The sound of strings

Here is part 2 of the series I am writing on the science behind music in “Saamagaana – The First Melody“, a monthly magazine on Indian Classical Music. The intent is to help readers understand a bit more about the science behind music and musical instruments and to enhance their appreciation of the same.

This is from the May 2015 issue of the magazine. Please contact the magazine for subscriptions.

The Sound of Strings

Just like human beings, instruments too belong to families. Instruments in a particular family are similar to each other. Often made of the same types of materials, they resemble one another, and also sound similar. R RAMKUMAR presents the second in the series on the physics of sound and how our brain perceives music, voices and musical instruments

Why do some singers stick a finger in their ear or cup their ear while singing?

Humans, in general, are not designed to hear their own voices too loudly lest this drowns out any other sound they should be paying attention to, like that of an approaching train. Closing a ear, say, by sticking a finger in the ear, helps improve the feedback between the mouth and the brain and also partially blocks external sounds.
Thus singers can hear their own voices better and also monitor their pitch better. This is especially helpful in large concert halls where there is noise/echo and also when the singer is performing in a group.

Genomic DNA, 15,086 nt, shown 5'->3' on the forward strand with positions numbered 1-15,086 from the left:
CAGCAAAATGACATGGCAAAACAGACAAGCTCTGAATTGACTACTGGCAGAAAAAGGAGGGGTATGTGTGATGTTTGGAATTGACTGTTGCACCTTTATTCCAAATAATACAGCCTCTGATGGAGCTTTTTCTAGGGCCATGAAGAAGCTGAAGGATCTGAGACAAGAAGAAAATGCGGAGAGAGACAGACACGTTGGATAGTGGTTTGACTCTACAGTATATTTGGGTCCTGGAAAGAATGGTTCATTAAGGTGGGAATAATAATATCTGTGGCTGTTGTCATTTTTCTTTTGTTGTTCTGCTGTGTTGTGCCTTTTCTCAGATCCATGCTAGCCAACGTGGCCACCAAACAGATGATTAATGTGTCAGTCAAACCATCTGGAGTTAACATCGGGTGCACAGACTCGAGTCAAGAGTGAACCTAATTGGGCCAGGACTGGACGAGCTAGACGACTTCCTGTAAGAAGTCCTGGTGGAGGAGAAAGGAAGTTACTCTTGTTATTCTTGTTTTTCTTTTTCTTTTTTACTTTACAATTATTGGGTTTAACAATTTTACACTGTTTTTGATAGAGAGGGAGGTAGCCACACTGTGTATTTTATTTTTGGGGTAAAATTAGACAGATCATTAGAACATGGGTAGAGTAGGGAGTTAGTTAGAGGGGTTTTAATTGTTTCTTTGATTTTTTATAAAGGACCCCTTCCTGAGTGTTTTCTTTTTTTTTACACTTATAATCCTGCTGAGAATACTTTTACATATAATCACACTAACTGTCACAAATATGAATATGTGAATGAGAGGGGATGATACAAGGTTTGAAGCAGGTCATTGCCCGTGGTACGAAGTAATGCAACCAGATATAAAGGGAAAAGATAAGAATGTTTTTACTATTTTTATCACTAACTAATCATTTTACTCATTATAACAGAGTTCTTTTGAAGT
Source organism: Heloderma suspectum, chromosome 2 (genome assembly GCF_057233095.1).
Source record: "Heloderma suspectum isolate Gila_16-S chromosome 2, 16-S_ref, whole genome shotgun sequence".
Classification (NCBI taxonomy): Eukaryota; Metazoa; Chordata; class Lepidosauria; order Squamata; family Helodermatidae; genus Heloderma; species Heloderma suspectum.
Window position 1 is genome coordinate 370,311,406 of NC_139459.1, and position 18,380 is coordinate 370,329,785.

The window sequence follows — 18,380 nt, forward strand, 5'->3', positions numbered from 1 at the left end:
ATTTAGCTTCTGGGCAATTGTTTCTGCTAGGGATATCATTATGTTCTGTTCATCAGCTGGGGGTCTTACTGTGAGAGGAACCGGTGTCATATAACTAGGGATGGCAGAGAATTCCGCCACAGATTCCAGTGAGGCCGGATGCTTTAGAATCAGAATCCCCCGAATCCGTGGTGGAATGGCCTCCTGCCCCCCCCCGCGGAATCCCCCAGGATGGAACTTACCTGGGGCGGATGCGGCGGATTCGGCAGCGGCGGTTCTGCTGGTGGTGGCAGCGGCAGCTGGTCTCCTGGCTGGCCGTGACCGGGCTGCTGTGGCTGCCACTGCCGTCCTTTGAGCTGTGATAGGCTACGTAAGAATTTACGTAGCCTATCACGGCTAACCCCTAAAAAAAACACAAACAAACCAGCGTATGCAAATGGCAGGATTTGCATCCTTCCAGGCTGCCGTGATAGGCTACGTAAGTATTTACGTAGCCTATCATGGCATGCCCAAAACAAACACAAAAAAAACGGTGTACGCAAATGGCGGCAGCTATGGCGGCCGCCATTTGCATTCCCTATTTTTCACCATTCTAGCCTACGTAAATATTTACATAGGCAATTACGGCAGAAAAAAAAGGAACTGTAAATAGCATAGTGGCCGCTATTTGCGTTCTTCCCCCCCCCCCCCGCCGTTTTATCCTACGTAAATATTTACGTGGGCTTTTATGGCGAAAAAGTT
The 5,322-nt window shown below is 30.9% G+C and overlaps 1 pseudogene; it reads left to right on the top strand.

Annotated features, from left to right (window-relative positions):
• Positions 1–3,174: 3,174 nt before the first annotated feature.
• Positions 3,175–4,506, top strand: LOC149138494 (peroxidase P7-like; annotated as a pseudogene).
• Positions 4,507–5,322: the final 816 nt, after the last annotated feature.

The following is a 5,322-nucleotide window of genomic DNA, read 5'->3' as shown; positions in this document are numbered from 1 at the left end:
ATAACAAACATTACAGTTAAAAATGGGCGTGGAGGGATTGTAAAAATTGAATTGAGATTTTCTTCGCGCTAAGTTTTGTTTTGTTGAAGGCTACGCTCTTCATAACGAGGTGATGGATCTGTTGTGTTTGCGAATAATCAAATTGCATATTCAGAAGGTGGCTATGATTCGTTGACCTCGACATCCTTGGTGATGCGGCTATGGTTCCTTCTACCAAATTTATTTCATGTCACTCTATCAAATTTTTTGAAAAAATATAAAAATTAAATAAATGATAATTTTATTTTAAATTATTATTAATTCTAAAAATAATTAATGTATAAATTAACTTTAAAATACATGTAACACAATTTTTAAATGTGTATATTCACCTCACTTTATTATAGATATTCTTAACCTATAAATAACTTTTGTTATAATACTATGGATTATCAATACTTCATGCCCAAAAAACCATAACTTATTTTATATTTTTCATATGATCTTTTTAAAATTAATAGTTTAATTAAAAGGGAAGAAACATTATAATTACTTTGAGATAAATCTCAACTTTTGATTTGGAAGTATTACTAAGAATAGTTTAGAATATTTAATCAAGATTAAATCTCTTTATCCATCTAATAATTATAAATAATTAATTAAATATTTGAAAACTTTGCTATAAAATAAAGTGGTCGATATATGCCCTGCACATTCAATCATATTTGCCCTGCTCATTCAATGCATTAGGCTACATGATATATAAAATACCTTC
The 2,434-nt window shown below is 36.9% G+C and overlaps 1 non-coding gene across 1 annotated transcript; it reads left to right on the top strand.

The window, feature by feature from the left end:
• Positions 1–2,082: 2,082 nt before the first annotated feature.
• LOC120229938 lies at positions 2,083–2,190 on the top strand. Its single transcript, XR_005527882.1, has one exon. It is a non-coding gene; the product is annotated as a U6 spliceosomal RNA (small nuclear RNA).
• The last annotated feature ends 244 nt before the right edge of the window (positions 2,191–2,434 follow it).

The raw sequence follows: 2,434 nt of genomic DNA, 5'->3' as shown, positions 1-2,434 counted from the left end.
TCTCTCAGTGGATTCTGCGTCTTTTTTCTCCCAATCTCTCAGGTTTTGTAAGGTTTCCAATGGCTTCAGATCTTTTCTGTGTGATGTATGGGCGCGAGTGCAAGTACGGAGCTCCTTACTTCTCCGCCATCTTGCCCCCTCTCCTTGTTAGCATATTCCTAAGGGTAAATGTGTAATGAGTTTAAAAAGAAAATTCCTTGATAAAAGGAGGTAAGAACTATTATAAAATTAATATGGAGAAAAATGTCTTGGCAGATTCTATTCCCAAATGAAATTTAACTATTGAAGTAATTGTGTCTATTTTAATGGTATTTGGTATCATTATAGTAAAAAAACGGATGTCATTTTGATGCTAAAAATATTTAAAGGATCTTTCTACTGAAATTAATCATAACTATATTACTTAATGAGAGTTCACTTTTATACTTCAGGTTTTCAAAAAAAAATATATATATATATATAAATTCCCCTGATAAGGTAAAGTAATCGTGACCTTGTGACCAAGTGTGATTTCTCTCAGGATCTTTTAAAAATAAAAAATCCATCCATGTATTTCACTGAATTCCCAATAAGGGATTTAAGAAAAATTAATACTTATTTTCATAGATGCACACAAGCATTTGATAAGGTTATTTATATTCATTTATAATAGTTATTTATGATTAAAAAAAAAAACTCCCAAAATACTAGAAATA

Why are most musical instruments made of strings or shaped like columns?

Remember? A musical sound or note is made up of ripple patterns that repeat and join together in an organized way.

This can be made to happen easily if the vibrating object has a simple shape. A column or a rod is one of the simplest shapes possible and can vibrate in just the right way to produce musical notes. This is why most musical instruments either have columns of steel (for example, strings in a violin) or columns of air inside tubes (for example, flutes).

I peeped into the green room before the concert and saw the violinist change some of the strings. Why did he do that?

Strings are thin, long columns of steel or some other suitable material. New strings usually produce loud, clear notes. As the violinist keeps playing on them, they gradually get worn out and become an imperfect column shape. The notes that get produced from such strings would sound weaker and may start becoming vague in pitch. This might have been the reason why you saw the violinist replace the strings. The strings might have also broken and required replacement.

If it is the string that produces the sound, then why does a violin or a guitar have a wooden body?

Vibrating strings hardly make any noise on their own as they are too thin and don’t push too much of air about. When strings are attached to a hollow box like the body of a violin or a guitar, their vibration are passed on to the wooden panels of the body which try to vibrate at the same rate as the string. This creates more powerful ripples in the air pressure, thus making louder sound.

(R Ramkumar is a mridangam artist and a senior management professional. He blogs at and can be reached at

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